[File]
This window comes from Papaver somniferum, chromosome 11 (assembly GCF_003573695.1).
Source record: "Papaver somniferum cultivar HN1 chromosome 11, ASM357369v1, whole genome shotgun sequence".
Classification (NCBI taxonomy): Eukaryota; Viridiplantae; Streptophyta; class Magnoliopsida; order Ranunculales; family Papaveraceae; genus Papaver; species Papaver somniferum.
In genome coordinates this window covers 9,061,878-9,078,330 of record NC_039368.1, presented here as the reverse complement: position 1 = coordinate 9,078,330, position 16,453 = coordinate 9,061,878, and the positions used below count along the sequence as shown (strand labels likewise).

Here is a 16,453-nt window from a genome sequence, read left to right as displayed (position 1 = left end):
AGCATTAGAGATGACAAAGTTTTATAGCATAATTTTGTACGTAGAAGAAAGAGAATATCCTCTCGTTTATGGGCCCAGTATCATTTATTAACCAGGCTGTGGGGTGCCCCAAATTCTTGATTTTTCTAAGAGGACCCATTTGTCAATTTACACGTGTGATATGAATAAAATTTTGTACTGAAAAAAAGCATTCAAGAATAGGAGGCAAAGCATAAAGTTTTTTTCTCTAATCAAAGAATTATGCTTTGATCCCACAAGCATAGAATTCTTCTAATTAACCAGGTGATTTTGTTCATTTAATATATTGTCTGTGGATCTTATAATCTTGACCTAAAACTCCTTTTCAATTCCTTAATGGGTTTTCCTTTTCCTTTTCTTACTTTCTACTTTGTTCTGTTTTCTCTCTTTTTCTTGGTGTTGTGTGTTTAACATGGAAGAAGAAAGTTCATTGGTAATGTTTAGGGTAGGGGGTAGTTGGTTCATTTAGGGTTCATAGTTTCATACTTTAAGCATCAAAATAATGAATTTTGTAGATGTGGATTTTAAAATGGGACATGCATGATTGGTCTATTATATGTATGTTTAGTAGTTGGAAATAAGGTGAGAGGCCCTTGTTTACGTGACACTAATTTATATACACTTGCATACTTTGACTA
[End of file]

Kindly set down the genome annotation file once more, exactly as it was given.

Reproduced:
This window comes from Papaver somniferum, chromosome 11 (assembly GCF_003573695.1).
Source record: "Papaver somniferum cultivar HN1 chromosome 11, ASM357369v1, whole genome shotgun sequence".
Classification (NCBI taxonomy): Eukaryota; Viridiplantae; Streptophyta; class Magnoliopsida; order Ranunculales; family Papaveraceae; genus Papaver; species Papaver somniferum.
In genome coordinates this window covers 9,061,878-9,078,330 of record NC_039368.1, presented here as the reverse complement: position 1 = coordinate 9,078,330, position 16,453 = coordinate 9,061,878, and the positions used below count along the sequence as shown (strand labels likewise).

Here is a 16,453-nt window from a genome sequence, read left to right as displayed (position 1 = left end):
AGCATTAGAGATGACAAAGTTTTATAGCATAATTTTGTACGTAGAAGAAAGAGAATATCCTCTCGTTTATGGGCCCAGTATCATTTATTAACCAGGCTGTGGGGTGCCCCAAATTCTTGATTTTTCTAAGAGGACCCATTTGTCAATTTACACGTGTGATATGAATAAAATTTTGTACTGAAAAAAAGCATTCAAGAATAGGAGGCAAAGCATAAAGTTTTTTTCTCTAATCAAAGAATTATGCTTTGATCCCACAAGCATAGAATTCTTCTAATTAACCAGGTGATTTTGTTCATTTAATATATTGTCTGTGGATCTTATAATCTTGACCTAAAACTCCTTTTCAATTCCTTAATGGGTTTTCCTTTTCCTTTTCTTACTTTCTACTTTGTTCTGTTTTCTCTCTTTTTCTTGGTGTTGTGTGTTTAACATGGAAGAAGAAAGTTCATTGGTAATGTTTAGGGTAGGGGGTAGTTGGTTCATTTAGGGTTCATAGTTTCATACTTTAAGCATCAAAATAATGAATTTTGTAGATGTGGATTTTAAAATGGGACATGCATGATTGGTCTATTATATGTATGTTTAGTAGTTGGAAATAAGGTGAGAGGCCCTTGTTTACGTGACACTAATTTATATACACTTGCATACTTTGACTA